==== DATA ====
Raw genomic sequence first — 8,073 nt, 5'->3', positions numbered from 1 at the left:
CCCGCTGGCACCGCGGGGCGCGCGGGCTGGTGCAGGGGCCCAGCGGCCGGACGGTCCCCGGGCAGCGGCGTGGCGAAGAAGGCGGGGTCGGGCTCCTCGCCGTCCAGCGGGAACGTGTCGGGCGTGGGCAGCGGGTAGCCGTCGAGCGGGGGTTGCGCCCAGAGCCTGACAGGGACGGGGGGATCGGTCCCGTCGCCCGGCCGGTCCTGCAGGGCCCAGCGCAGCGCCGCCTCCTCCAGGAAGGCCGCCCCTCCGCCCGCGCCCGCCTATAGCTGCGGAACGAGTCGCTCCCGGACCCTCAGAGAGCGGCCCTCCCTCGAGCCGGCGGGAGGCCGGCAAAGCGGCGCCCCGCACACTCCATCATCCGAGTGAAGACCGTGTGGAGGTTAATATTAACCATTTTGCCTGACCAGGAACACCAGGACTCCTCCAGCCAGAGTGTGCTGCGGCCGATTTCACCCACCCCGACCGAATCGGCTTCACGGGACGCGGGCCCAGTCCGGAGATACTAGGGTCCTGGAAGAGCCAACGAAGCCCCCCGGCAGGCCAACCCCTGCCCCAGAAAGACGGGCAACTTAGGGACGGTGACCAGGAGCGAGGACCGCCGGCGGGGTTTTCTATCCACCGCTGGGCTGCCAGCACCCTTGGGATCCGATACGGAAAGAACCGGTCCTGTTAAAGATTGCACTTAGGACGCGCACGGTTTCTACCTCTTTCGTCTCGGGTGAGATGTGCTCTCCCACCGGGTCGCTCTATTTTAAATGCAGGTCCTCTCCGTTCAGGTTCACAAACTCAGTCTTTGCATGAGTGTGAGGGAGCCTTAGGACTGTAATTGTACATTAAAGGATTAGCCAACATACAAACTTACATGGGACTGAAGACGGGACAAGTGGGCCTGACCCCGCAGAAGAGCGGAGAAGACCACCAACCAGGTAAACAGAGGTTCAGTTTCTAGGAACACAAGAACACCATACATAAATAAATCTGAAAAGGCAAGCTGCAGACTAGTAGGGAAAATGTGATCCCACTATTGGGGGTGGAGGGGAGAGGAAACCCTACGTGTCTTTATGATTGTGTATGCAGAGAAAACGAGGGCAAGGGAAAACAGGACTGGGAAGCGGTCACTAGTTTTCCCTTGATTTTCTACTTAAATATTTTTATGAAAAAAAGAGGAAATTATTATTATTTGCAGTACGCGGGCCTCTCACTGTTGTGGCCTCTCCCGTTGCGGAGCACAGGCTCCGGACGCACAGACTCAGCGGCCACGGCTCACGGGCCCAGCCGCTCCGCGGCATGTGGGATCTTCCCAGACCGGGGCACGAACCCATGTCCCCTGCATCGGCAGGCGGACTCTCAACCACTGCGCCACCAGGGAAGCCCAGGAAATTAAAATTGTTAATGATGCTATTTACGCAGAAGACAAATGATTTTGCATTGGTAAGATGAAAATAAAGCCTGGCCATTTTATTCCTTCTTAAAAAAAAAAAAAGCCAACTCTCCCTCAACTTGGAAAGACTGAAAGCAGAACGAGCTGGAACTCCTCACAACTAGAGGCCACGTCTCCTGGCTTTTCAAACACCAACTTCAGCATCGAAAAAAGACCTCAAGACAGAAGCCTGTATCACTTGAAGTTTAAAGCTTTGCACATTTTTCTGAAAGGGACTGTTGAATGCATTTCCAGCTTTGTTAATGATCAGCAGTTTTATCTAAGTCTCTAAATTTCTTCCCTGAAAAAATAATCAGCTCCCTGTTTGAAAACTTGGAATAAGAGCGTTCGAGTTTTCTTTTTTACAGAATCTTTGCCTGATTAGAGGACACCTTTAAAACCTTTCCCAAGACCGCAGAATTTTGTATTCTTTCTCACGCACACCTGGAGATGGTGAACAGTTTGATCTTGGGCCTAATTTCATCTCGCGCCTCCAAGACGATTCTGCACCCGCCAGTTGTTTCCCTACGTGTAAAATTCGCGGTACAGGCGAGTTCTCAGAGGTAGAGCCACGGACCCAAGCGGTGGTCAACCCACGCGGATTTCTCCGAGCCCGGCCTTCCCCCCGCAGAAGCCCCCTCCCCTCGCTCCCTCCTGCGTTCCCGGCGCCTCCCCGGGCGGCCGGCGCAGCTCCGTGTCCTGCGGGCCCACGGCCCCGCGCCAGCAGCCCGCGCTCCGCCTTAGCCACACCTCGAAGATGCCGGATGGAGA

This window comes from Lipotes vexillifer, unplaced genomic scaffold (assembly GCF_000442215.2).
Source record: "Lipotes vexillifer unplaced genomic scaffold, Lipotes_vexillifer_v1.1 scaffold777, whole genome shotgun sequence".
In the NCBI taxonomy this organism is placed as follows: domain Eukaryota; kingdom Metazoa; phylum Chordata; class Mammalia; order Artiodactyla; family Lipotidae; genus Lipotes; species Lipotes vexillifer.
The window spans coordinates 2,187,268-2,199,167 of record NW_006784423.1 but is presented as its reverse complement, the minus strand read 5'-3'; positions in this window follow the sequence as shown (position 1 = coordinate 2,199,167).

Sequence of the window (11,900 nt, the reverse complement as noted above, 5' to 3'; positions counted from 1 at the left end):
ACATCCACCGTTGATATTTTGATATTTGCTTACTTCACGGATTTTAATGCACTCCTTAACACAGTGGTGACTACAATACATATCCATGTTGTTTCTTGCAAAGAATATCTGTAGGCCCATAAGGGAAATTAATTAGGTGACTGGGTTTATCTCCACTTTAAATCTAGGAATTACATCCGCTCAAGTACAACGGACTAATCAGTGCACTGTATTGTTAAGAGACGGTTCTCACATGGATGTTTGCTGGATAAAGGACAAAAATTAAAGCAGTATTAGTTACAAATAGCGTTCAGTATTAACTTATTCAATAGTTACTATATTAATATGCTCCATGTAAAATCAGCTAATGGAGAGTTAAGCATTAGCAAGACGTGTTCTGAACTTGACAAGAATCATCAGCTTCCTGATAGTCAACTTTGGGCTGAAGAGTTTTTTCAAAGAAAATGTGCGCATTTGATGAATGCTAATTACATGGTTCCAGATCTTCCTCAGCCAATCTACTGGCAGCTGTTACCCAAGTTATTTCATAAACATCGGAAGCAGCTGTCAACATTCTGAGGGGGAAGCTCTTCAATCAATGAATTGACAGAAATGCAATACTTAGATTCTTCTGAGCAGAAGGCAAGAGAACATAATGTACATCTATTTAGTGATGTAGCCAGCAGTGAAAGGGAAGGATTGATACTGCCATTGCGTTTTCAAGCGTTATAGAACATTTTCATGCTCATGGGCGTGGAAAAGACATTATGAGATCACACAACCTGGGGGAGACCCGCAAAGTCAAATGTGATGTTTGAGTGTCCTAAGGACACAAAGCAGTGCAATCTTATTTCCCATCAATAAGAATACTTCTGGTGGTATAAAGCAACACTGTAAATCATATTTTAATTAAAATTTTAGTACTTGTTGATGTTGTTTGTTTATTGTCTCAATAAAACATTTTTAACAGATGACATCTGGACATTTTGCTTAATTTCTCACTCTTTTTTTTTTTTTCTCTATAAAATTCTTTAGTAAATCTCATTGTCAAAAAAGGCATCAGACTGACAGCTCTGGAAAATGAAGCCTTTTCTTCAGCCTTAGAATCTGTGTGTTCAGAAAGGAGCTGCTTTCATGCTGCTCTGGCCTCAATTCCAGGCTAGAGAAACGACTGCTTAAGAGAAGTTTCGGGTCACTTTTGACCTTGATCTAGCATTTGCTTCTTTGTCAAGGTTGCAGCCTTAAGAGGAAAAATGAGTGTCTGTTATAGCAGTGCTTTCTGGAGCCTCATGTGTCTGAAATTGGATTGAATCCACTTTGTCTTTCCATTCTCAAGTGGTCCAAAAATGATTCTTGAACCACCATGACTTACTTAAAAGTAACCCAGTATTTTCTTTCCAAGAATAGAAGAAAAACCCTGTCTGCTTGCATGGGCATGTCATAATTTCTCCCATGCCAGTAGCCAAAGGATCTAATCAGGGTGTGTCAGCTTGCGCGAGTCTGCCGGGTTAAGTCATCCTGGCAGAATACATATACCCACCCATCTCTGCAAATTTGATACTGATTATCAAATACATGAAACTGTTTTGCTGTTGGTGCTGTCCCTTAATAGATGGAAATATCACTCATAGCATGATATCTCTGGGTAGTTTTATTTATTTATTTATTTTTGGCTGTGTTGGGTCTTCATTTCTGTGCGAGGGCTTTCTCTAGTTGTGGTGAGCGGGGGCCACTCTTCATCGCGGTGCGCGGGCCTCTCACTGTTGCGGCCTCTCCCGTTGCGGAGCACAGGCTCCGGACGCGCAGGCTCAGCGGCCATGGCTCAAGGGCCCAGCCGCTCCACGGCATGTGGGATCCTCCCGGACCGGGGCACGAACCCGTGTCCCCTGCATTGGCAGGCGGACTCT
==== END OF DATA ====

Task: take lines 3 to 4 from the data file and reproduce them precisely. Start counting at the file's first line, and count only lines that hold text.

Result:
This window comes from Lipotes vexillifer, unplaced genomic scaffold (assembly GCF_000442215.2).
Source record: "Lipotes vexillifer unplaced genomic scaffold, Lipotes_vexillifer_v1.1 scaffold777, whole genome shotgun sequence".